But I am aware that right now I look, very visibly, like I am thinking. Like I am thinking very hard indeed.
I hear myself say 'Erm.'
'It's just it is rather unpleasant, wouldn't you say? One would hardly expect a restaurant to let in, I don't know, a customer's dog, as no doubt its smell, its noise, its temperament and all the rest of it would coincide rather unfortunately with the restaurant's ... milieu.' She looks rather pleased with milieu. 'I mean, people are eating. So if you wouldn't let in a dog, why let in ... that?'
As subtly as I can, I turn to look at the lady with the alleged pong.
She's barely ten feet from us, but she has this sort of dreamy, oblivious look on her face, like there's no way she's heard a word of our conversation.
She is eating alone.
She is coat-hanger thin and practically buried in an enormous brown raincoat.
She is pale, ill-looking.
I can't age her: on the one hand she looks lost and child-like, like she has wondered in here by accident without her parent; on the other, she looks strangely old and withered.
A chocolate cake sits untouched in front of her.
And, to go with this peculiar, incongruous image, there it is, at last: the smell.
I turn back to the lady. 'Ah. Well.'
It is hard to describe. There is something of the flesh about it, like an open wound, caking with pus. A smell I imagine vets encounter on a daily basis.
But there is also something artificial about it. Like paint full of chemicals.
'Perhaps we could move you, madam.'
'Yes. Perhaps. But,' she doesn't want to play ball, 'hardly solves the problem does it.'
She looks at me.
I'm not sure if I'm expected to answer the question
'Shouldn't really be in here at all, should she, is what I'm saying.' Her youngest grandson yawns like a lion cub. 'Perhaps we don't really want to be here if she's here, and perhaps your other customers are thinking the same, it's just they're not so brave to say it ... is what I'm saying.'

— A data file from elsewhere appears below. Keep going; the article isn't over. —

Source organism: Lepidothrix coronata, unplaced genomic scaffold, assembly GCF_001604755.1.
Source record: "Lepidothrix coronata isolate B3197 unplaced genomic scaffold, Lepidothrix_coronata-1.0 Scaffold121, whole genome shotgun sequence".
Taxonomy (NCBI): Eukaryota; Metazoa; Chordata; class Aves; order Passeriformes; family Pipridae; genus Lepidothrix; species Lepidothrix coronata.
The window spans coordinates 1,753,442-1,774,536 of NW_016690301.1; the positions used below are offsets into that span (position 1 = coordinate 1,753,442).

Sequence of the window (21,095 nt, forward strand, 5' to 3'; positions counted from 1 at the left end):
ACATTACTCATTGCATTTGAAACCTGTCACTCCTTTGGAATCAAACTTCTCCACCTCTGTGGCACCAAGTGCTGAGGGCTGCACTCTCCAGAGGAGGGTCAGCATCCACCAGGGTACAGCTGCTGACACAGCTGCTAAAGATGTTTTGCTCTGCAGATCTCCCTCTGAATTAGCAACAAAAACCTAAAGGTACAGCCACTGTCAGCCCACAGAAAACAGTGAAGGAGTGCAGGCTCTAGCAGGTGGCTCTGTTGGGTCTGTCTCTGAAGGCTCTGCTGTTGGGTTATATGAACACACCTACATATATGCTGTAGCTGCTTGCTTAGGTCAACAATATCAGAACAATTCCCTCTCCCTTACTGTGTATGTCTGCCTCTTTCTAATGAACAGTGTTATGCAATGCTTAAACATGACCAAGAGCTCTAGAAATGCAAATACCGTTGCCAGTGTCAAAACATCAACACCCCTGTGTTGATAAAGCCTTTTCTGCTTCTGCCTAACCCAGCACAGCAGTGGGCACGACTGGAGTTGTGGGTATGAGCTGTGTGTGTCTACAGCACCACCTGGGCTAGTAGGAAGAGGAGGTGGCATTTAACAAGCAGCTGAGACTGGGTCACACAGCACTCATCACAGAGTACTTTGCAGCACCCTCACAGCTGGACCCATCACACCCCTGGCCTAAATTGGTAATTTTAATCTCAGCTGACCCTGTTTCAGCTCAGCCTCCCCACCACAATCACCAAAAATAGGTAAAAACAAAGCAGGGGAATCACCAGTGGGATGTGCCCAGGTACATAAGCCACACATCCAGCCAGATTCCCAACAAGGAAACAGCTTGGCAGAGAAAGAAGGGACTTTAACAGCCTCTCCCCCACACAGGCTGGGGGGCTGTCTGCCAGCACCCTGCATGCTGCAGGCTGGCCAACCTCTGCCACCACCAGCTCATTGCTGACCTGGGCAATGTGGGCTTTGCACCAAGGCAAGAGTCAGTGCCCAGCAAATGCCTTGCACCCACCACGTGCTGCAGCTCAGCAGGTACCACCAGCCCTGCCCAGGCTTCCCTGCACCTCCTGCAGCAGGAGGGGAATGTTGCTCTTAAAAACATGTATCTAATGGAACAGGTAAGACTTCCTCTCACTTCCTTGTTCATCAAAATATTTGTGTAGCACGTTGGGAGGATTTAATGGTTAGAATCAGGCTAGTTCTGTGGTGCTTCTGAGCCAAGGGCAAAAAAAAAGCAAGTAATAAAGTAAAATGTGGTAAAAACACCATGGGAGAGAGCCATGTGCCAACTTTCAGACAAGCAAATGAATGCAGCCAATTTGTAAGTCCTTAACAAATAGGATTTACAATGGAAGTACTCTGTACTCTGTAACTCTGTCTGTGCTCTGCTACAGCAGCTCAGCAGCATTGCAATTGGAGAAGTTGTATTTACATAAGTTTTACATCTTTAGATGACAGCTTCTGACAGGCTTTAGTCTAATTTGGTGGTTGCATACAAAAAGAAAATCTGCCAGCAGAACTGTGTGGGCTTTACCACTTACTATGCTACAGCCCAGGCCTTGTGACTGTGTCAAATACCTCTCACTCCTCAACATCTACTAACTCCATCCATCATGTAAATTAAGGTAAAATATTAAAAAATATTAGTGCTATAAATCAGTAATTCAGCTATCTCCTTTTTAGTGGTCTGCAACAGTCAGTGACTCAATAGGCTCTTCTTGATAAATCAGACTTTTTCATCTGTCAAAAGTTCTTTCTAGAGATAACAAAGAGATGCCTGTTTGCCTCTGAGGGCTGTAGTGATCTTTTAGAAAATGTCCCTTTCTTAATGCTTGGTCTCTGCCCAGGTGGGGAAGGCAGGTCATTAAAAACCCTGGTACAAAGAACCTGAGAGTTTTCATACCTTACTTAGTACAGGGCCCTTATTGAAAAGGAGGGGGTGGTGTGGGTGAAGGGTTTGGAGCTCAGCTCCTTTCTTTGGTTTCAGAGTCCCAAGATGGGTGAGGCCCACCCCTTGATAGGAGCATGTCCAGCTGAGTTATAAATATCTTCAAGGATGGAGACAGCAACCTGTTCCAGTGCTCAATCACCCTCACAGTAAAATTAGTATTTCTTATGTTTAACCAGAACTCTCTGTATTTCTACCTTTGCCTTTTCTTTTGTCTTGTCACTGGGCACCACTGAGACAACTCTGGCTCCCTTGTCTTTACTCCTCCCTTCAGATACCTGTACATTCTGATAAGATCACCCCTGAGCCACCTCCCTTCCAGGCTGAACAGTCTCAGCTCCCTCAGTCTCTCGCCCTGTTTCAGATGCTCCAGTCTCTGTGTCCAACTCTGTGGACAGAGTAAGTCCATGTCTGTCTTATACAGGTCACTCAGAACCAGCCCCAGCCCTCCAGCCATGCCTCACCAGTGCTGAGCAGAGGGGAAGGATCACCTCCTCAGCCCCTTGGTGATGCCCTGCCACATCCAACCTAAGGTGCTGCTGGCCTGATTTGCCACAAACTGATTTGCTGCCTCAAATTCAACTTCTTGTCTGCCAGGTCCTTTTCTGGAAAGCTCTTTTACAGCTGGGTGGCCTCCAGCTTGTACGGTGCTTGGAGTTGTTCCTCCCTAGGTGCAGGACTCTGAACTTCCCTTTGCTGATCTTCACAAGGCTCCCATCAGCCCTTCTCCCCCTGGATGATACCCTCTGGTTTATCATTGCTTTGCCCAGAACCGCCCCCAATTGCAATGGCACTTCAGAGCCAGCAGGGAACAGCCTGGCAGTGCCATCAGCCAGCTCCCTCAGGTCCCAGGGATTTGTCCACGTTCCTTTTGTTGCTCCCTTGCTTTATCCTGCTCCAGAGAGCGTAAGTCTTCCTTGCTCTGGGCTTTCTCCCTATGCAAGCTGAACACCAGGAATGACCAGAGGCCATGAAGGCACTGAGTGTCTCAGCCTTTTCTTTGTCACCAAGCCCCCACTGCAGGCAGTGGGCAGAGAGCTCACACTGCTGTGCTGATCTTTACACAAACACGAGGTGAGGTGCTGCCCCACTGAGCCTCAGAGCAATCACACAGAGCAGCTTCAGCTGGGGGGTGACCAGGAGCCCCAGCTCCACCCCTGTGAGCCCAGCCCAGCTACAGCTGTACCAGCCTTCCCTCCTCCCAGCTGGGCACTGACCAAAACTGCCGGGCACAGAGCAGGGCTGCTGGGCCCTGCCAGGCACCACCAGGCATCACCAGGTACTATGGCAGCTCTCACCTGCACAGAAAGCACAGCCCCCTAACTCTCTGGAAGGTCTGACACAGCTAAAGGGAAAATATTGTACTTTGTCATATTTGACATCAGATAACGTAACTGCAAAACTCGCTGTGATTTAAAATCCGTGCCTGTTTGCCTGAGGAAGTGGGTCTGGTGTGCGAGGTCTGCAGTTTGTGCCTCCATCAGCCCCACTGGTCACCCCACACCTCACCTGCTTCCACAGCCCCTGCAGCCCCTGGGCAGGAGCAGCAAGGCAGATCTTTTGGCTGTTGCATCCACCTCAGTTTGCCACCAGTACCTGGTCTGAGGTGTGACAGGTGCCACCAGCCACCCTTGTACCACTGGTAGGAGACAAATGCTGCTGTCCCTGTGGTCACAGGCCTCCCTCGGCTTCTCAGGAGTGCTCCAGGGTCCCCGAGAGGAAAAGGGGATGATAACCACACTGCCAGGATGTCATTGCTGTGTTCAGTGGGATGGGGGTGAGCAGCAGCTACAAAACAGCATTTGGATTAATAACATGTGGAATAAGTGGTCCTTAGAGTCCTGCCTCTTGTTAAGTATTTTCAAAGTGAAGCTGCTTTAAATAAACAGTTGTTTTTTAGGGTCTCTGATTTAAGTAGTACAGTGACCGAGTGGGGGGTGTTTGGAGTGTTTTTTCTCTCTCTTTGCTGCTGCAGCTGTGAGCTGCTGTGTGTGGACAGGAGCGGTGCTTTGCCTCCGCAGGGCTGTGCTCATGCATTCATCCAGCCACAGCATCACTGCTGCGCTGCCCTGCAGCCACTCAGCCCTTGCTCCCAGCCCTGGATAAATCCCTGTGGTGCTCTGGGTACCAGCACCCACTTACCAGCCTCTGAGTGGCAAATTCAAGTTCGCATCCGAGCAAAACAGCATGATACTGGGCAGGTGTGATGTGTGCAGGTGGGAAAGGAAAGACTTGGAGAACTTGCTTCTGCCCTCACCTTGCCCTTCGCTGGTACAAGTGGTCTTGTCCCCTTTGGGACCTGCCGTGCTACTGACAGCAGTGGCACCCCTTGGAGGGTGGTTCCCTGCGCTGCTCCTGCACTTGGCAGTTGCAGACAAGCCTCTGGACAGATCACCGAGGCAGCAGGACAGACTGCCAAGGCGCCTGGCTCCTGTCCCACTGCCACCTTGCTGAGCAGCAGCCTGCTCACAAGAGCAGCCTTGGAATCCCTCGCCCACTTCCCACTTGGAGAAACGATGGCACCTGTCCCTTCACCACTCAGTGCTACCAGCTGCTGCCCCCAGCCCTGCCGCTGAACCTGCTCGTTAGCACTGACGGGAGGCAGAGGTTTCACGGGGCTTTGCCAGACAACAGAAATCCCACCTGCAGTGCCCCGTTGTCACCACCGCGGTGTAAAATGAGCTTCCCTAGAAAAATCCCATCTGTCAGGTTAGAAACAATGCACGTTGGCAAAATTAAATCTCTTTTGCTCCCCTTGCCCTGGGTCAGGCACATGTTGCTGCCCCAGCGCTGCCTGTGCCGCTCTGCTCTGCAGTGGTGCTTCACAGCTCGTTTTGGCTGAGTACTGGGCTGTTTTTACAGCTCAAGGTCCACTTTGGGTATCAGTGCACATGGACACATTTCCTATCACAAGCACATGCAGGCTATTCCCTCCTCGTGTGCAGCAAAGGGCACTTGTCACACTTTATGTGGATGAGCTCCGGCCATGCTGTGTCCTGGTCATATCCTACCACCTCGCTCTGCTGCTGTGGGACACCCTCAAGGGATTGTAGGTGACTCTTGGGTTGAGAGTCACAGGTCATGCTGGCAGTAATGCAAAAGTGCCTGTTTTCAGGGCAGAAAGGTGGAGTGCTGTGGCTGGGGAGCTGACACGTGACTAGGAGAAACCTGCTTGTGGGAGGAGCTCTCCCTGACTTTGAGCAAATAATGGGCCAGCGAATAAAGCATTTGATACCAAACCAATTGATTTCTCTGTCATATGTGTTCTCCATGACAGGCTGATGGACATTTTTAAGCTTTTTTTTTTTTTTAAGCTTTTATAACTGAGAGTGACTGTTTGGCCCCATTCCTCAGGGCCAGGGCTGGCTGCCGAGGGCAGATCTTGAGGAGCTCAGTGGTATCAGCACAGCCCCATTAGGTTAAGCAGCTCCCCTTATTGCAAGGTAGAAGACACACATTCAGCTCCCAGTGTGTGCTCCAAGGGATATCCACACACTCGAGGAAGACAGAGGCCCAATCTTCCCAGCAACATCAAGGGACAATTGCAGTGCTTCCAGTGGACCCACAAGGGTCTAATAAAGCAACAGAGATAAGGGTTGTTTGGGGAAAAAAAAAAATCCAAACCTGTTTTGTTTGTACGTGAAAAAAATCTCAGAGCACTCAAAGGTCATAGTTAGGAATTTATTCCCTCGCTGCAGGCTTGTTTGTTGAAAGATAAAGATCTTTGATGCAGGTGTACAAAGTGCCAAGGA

Even if the lady in the raincoat seems oblivious, the smell itself seems to be listening, because there and then it wafts provocatively towards us.
The lady wrinkles her nose.
'Look,' her voice is honeyed with condescension now, 'would it really be that much trouble to just do something about this? The manager can come out if he needs to.'
I look at the woman in the raincoat and back.
I'm hesitating again.
The manager isn’t here. Jerry’s leader in his absence. But Jerry’s Jerry.
I almost say 'Erm' again. Erm, well, uh, I don’t really, uh -
I smile my perfect smile. 'I'll see what I can do.'
Off I bounce.
The first thing I do is walk past the raincoat lady's table, just to see if the smell really is her.
And I'm confident it's not coming from the contents of some bag she has on her – there isn’t one – or from one of her coat pockets. It is coming directly from her: she's sweating it.
I'm sort of wondering how she got in here in the first place.
I sneak a look and see that she's wearing cracked, leathery high-top boots but, as far as I can surmise, nothing much else under the raincoat. Her legs are totally bare. One is bruised.
Conscious that the tartan woman is watching me but even more conscious that I can't act until I have a clue what I'm going to say, I dump the menus and make for the kitchen.